John Colasacco: The New Everywhere

The New Everywhere            

            There are remnants of the stick inside the boy. They came off of the end of the stick yesterday, when the other boy took it out of him.

            He doesn’t quite know this as he separates himself from the rest of the kindergarten class and enters the little one-person bathroom attached to the side of it. When the lock on the door catches, he thinks, “No one in the world knows what’s happening in here.”

            The light in the bathroom is dim, dirty yellow. There is a small mirror and a small sink. The toilet bowl doesn’t have a tank–just a flush handle connected to crooked pipe that goes into the wall.

            Still, there is always the feeling of wanting to stay here, in this bathroom.

            It’s a bad place, but the end of the day is such a long way off, and after five minutes inside, it feels as though the little bathroom is all there is.




            When she was very young, she had a yellow blanket that she took to bed with her every night. As she fell asleep she would hold the satin-trimmed edge of the blanket between her upper lip and her nose, running it back and forth gently there, having learned its creases and subtleties like an alphabet.

            Once she spilled a glass of water on the blanket and draped it over the radiator to dry. By the time she remembered to check on it, most of it had burned. The corner that was left was not much bigger than a napkin.

            People are always asking her, “What happened to your blanket?” “Why don’t you ever use it anymore?”

            But there’s no point answering them.

            She’d rather wait for someone to dig through the chest of winter clothes in the spare room looking for something else and find it there.




            Her boyfriend walks in wearing just his white socks, looking somewhat fatter. He bends awkwardly to take the socks off, trying to praise her purity with a long speech.

            She covers her side and for a moment wishes that she’d agreed to this months before or not at all.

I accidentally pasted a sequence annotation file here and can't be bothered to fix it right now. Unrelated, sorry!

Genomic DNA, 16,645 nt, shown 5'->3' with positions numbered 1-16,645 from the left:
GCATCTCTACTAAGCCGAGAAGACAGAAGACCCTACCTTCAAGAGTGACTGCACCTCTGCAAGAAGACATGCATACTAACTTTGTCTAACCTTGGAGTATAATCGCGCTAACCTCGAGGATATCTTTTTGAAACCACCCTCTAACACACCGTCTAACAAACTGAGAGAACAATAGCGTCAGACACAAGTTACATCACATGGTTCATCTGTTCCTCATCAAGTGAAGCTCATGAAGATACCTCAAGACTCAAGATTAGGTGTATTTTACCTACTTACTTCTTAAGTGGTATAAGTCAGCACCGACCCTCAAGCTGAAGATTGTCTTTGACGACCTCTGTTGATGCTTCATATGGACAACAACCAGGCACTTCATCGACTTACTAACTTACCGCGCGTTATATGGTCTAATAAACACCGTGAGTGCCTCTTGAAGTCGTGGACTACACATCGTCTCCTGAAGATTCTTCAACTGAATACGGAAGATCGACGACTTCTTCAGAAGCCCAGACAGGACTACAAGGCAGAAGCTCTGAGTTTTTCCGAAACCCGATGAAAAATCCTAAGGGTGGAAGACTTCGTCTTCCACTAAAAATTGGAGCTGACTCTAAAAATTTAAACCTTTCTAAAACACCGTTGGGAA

She tries to remember the word for that.

            The shades are drawn, but it’s still sunny in the room.

            In her nostrils there’s an old aspirin or liquor smell; the odors in this house always leave something slightly transformed.

            Everything that happens here carries the weight of a solid object.

            You leave feeling a cool disconnection between this and that.


            I don’t know why I am shaking this gift and listening to something small bump against the insides of the box. I can tell by the way everyone is looking at me that I will never understand the properties of what it is. Whatever is in there may in fact be getting smaller, and if I had to guess right now, I would say that inside the box is a single crystal of sugar, even though a moment ago it felt and sounded heavier than that.

            Now I am almost ready to open it up and I suspect that if it is indeed a crystal of sugar I will be expected to eat it right away in front of everyone.

            And if that’s the case, I worry if, somehow, it’s been poisoned.




            I am entering the through the same door I have used every time I have come into a house.

            It doesn’t matter which house it is; it’s always the same door.

            Once I am inside my body feels light and even though it is late I pace around the rooms

looking for something to do.

            I clear my throat, “Mhm.”

            I switch the light on and off.

            I wait until the last possible minute to find my bedroom.

            When I get there I find the door to my room ajar and see that someone other than me is in there.

            I get undressed, and when I slip into bed, I am not even sad.

            I feel connected by invisible threads to the outside world.

John Colasacco's recent books are Antigolf (CCM) The Information Crusher (Spuyten Duyvil) and Two Teenagers (Horse Less).